Advice: Local farmer is using my dead neighbour's land. Can he claim squatter's rights?
Q. I have noticed that since the death of a local elderly farmer, a neighbour has been using his land as if it were his own and recently put up a fence around it. I know the neighbour has not inherited the land but I don't know who has as the elderly man had no children or family that I know of. Will the farmer using the land be able to claim squatter's rights?
A Each year many cases appear before the Courts in an effort to untangle complex land ownership issues, of these many issues, adverse possession also referred to as squatter's rights is just one.The topic of adverse possession is always a contentious one as it inevitably involves the dispossession of a land owner of at least some of his/her lands. It often arises between neighbours and can relate to small pieces of lands/boundaries as well as including an entire farm.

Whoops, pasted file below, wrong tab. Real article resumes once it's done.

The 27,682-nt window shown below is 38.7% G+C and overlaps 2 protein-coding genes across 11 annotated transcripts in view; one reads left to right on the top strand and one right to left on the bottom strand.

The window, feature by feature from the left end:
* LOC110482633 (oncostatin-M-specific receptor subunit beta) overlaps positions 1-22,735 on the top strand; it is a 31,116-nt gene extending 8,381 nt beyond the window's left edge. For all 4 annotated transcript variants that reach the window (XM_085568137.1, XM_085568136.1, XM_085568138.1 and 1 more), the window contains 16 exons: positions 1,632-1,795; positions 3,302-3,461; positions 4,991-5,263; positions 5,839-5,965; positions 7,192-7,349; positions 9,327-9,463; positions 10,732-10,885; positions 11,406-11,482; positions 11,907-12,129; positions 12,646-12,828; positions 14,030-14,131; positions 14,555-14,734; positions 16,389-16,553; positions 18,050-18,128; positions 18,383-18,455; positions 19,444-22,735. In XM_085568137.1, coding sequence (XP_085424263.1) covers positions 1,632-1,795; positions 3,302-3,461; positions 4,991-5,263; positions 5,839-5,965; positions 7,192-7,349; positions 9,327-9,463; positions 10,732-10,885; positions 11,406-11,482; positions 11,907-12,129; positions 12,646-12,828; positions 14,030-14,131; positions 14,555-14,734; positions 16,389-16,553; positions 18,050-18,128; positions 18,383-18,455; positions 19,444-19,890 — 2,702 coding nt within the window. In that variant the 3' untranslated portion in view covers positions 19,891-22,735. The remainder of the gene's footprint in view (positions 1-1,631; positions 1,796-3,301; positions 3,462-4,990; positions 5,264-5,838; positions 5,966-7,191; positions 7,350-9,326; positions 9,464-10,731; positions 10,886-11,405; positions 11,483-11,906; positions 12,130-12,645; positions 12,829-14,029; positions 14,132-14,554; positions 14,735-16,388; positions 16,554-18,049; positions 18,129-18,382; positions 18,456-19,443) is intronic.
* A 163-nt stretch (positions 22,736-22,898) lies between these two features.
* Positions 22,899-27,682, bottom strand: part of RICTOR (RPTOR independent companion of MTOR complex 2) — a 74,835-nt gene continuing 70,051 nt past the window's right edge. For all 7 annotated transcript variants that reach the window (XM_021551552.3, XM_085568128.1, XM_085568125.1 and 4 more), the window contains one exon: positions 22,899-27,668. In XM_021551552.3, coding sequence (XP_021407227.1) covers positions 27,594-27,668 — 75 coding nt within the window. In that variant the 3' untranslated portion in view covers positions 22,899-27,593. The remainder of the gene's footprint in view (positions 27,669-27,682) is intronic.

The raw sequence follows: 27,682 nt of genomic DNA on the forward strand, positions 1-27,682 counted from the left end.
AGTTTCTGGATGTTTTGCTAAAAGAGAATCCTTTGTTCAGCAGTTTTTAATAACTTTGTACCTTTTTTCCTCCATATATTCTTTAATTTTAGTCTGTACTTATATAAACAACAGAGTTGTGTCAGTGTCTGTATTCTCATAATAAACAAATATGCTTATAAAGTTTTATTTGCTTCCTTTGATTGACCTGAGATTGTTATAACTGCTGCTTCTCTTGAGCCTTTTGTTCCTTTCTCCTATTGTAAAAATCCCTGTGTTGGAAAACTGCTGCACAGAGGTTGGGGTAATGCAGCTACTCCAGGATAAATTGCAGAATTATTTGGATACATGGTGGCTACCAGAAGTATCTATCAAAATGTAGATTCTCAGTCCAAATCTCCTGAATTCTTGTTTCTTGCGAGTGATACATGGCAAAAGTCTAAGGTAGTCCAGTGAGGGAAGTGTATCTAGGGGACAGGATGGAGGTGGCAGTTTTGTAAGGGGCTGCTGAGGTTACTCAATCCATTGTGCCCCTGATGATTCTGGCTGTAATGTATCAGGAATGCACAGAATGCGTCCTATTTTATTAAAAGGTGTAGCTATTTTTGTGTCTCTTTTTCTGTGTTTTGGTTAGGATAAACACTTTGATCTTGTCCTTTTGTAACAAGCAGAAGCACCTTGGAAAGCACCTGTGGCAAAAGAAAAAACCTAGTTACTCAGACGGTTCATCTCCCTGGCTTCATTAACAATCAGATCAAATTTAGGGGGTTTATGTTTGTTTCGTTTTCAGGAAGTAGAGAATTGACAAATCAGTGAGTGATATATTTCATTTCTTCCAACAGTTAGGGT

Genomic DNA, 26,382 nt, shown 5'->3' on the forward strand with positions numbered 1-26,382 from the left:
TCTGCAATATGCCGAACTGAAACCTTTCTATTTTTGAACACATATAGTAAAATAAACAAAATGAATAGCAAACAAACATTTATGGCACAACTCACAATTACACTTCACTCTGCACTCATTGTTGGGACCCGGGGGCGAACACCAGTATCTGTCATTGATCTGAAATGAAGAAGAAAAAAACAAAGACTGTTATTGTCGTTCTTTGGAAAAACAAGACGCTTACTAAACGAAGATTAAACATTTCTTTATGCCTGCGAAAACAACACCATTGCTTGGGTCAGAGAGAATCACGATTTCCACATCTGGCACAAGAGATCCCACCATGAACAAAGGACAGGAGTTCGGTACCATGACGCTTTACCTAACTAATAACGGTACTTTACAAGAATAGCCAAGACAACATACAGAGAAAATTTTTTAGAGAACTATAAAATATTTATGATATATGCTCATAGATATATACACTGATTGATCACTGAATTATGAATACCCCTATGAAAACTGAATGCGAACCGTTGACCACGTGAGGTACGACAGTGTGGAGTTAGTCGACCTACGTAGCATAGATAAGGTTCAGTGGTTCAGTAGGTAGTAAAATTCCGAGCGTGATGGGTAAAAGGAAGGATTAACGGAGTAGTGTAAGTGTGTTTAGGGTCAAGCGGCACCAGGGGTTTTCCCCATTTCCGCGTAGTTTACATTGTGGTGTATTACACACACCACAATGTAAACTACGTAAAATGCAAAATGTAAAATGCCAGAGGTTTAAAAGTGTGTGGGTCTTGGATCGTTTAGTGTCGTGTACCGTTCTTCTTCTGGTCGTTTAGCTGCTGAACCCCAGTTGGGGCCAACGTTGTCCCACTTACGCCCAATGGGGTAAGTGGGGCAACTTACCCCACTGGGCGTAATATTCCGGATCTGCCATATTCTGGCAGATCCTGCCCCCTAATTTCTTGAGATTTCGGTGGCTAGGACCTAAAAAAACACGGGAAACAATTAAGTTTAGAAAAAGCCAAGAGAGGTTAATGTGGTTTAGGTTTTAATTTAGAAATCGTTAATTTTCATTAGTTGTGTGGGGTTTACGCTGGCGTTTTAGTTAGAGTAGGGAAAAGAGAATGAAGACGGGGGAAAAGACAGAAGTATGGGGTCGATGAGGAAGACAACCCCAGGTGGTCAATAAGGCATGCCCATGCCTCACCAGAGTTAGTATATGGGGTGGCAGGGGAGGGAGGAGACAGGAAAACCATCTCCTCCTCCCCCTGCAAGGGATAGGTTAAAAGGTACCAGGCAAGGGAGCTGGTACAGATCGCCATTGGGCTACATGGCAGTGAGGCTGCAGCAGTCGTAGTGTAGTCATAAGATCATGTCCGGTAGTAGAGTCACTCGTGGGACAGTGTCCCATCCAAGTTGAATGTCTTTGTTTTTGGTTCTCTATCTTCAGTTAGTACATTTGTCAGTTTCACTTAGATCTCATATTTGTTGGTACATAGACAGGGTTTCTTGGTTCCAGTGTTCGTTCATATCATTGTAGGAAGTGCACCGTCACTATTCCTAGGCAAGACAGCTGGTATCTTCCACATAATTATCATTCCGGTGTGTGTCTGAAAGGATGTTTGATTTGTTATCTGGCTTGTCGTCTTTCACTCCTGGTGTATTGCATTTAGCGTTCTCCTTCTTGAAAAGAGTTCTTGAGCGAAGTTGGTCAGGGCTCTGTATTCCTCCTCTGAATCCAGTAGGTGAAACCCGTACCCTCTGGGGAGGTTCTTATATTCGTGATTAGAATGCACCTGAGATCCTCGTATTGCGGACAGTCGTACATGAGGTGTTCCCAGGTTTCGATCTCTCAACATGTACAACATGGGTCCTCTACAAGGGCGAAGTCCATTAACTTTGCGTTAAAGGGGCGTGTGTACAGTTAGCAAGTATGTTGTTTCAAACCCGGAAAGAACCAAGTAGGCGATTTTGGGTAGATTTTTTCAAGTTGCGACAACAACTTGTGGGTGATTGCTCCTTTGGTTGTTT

A squatter is a person who unlawfully inhabits an uninhabited house or unused lands.
Squatter's title or adverse possession can be claimed in relation to lands where the squatter does not live but instead has control of, in this case a farm.
In order to claim adverse possession over property it is essential that the occupier is not paying any sort of rent, whether in monetary terms or through some other means of compensation to the land owner eg labour, accommodation etc.
The Supreme Court held that for possession to be adverse it must involve the intention by the occupier to exclude the owner from the enjoyment of the estate or interest.
In other words there must have been an intention on the part of the occupier to use the lands.